African currencies: Which ones should you own?
Our analysis suggests you should own the Ugandan shilling and the Ghanaian cedi (post-election) vs nine other African currencies that we looked at, because we view them as undervalued and most likely to appreciate.
You should avoid the overvalued Angolan kwanza, Ethiopian birr and Nigerian naira, as we think they have further to fall. We are more constructive on the Kenyan shilling, as long as monetary easing is held off (which we expect).
Why you should own the Ghanaian cedi and Ugandan shilling
If you want to buy a fairly valued African currency, we think you should buy the Rwandan franc (RWF), which on our estimates has traded close to its fair value since 2013, according to real effective exchange rate (REER) analysis that this analyst developed, by measuring the trade-weighted exchange rate vs a basket of currencies after adjusting for inflation differentials.
We take the fair value to be the FX rate implied by a currency’s long-term average REER. We argue that an undervalued currency in a country with positive real interest rates, owing to tight(ening) monetary policy, is most likely to appreciate over the next 12 months.
Of the 11 African currencies we looked at, we found that the Ghanaian cedi (GHS), after the December elections, and Ugandan shilling (UGX) fit these criteria. Uganda cut its policy rate by 1 ppt in April, but it still has one of the highest positive real interest rates in the region (11%). However, deeper rate cuts in Uganda would undermine the UGX.
Why you should avoid the naira, kwanza and the birr
We suggest avoiding overvalued currencies in countries where the monetary authority is inclined to loosen policy or where real interest rates are negative, such as the Angolan kwanza (AOA), Ethiopian birr (ETB) and the Nigerian naira (NGN). Of these three, we see the AOA as the most expensive. The FX rate implied by its long-term average REER is AOA251/$, vs a rate of AOA166/$ on 29 April. The AOA is made more vulnerable by Angola’s deep negative real interest rate (-9.1%).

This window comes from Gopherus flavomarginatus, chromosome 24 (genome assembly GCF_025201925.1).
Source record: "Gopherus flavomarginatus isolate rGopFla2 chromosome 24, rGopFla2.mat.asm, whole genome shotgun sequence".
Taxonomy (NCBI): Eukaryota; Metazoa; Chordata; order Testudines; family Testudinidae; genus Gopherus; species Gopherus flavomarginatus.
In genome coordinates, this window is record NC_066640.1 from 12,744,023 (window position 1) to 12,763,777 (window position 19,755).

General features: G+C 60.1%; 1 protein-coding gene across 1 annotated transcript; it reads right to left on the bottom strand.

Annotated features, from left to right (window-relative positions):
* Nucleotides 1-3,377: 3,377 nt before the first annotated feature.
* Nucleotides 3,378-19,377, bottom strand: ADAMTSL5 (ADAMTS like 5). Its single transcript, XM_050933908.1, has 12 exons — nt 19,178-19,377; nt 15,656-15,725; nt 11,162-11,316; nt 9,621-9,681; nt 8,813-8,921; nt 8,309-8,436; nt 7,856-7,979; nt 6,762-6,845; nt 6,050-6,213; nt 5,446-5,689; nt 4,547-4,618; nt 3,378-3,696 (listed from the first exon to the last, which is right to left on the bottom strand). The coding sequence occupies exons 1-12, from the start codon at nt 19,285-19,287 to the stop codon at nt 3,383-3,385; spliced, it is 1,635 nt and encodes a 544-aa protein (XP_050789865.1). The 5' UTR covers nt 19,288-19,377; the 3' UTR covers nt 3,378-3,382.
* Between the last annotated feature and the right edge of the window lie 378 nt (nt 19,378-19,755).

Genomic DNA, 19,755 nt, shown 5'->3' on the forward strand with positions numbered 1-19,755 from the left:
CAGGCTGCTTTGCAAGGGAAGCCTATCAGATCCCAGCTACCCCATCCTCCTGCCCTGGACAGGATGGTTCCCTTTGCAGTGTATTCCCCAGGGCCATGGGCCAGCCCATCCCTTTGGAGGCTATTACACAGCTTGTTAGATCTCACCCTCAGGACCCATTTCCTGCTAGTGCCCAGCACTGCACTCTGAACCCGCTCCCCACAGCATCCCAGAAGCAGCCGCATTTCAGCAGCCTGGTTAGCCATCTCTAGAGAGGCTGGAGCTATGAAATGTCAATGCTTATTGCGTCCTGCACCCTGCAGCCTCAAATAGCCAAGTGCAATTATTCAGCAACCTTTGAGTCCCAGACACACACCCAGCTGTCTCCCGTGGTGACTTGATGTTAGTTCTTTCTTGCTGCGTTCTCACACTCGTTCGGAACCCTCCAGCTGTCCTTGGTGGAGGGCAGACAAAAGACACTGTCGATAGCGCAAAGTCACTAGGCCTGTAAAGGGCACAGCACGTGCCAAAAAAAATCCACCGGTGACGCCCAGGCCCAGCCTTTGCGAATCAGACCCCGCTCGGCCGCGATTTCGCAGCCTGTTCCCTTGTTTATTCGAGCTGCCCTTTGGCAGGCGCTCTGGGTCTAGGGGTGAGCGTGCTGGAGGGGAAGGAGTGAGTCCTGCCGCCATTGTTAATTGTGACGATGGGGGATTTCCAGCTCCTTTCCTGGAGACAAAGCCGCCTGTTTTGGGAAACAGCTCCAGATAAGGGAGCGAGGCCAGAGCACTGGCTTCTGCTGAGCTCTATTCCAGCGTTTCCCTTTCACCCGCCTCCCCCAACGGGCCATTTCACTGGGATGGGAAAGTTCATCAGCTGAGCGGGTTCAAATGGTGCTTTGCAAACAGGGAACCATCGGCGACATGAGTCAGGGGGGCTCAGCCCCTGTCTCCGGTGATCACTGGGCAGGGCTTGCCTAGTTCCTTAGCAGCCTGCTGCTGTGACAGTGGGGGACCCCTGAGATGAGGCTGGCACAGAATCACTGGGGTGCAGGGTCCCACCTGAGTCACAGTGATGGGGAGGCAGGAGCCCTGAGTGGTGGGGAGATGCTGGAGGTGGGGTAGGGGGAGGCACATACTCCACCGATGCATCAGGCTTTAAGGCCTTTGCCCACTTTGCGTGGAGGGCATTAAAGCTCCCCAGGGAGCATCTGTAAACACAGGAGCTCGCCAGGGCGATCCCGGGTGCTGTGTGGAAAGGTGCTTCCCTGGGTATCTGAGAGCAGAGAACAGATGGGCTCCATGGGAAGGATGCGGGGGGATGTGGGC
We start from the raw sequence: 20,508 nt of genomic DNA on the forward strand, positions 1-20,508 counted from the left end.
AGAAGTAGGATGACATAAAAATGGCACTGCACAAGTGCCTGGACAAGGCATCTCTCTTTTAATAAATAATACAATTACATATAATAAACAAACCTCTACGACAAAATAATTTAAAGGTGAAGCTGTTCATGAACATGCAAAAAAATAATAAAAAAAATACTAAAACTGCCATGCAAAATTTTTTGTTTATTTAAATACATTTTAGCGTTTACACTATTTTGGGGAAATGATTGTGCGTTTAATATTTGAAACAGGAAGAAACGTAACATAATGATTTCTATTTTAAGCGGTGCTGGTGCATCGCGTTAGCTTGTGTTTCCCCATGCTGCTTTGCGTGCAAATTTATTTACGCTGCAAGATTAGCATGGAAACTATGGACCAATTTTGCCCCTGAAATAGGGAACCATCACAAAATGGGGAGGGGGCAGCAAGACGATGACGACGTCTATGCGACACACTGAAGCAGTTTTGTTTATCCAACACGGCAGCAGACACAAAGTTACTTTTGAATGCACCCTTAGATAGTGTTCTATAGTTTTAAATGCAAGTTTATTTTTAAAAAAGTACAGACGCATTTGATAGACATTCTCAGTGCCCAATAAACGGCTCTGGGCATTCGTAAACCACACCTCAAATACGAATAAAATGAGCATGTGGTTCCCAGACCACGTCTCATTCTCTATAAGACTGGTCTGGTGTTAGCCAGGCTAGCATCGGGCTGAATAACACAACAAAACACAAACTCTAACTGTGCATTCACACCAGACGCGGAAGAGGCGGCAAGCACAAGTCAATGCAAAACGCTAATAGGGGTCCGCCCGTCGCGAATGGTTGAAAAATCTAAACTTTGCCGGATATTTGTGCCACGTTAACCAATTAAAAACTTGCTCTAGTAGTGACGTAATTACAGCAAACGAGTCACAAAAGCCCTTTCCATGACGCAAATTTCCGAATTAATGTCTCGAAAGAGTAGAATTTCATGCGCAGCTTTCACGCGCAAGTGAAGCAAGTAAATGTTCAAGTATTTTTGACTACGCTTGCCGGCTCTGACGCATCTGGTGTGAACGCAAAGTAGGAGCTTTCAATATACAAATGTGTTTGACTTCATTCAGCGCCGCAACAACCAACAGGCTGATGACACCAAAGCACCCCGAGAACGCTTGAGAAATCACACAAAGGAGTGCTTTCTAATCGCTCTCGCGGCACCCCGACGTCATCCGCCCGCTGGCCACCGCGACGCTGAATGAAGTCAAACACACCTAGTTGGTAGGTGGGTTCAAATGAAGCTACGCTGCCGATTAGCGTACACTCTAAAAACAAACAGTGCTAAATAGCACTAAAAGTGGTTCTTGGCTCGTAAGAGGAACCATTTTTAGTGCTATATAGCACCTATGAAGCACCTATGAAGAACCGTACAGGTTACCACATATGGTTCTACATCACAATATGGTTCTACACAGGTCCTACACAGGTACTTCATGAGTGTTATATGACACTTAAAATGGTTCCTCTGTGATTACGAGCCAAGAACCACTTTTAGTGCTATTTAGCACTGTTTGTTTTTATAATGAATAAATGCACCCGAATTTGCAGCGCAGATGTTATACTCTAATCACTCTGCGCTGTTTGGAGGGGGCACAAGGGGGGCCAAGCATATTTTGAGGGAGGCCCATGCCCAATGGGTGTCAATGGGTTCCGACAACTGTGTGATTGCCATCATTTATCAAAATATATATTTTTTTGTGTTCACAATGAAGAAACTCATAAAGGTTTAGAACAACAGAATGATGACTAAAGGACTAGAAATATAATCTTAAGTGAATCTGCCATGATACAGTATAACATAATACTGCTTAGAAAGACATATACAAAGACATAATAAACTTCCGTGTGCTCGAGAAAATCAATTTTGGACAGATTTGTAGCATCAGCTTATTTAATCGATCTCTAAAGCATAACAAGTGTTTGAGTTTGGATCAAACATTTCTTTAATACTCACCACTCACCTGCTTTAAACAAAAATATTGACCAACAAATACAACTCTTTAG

The recent softening of inflation in Ethiopia has helped to make real interest rates less negative, but we think inflation is likely to have bottomed and rates will likely stay put.
In Nigeria, we see inflation continuing to accelerate owing to fuel and FX shortages (we forecast inflation of 16.7% at YE16), and we project a further 4-ppt interest rate hike this year (to 16% by YE16). This implies interest rates are likely to remain negative or, at best, just slightly positive. We think there is also a risk that weak growth could limit rate hikes. It is for these reasons we think the NGN – with an FX rate implied by its long term average REER of NGN255/$ – is at high risk of depreciating.
When could the KES become vulnerable?
The Kenyan shilling (KES) is also overvalued, according to our REER analysis, but we think it is well supported by firm monetary policy. Positive real interest rates and the build-up of FX reserves, to a record high of five months of import cover, explain why we have become more constructive on the KES. We now see it weakening only to KES105/$ at YE16, vs the FX rate implied by its long term average REER of KES119/$. We think the KES could become vulnerable if monetary policy were eased (not our base case – we forecast a flat central bank rate at 11.5% until YE16).
Yvonne Mhango is Renaissance Capital’s sub-Saharan Africa economist.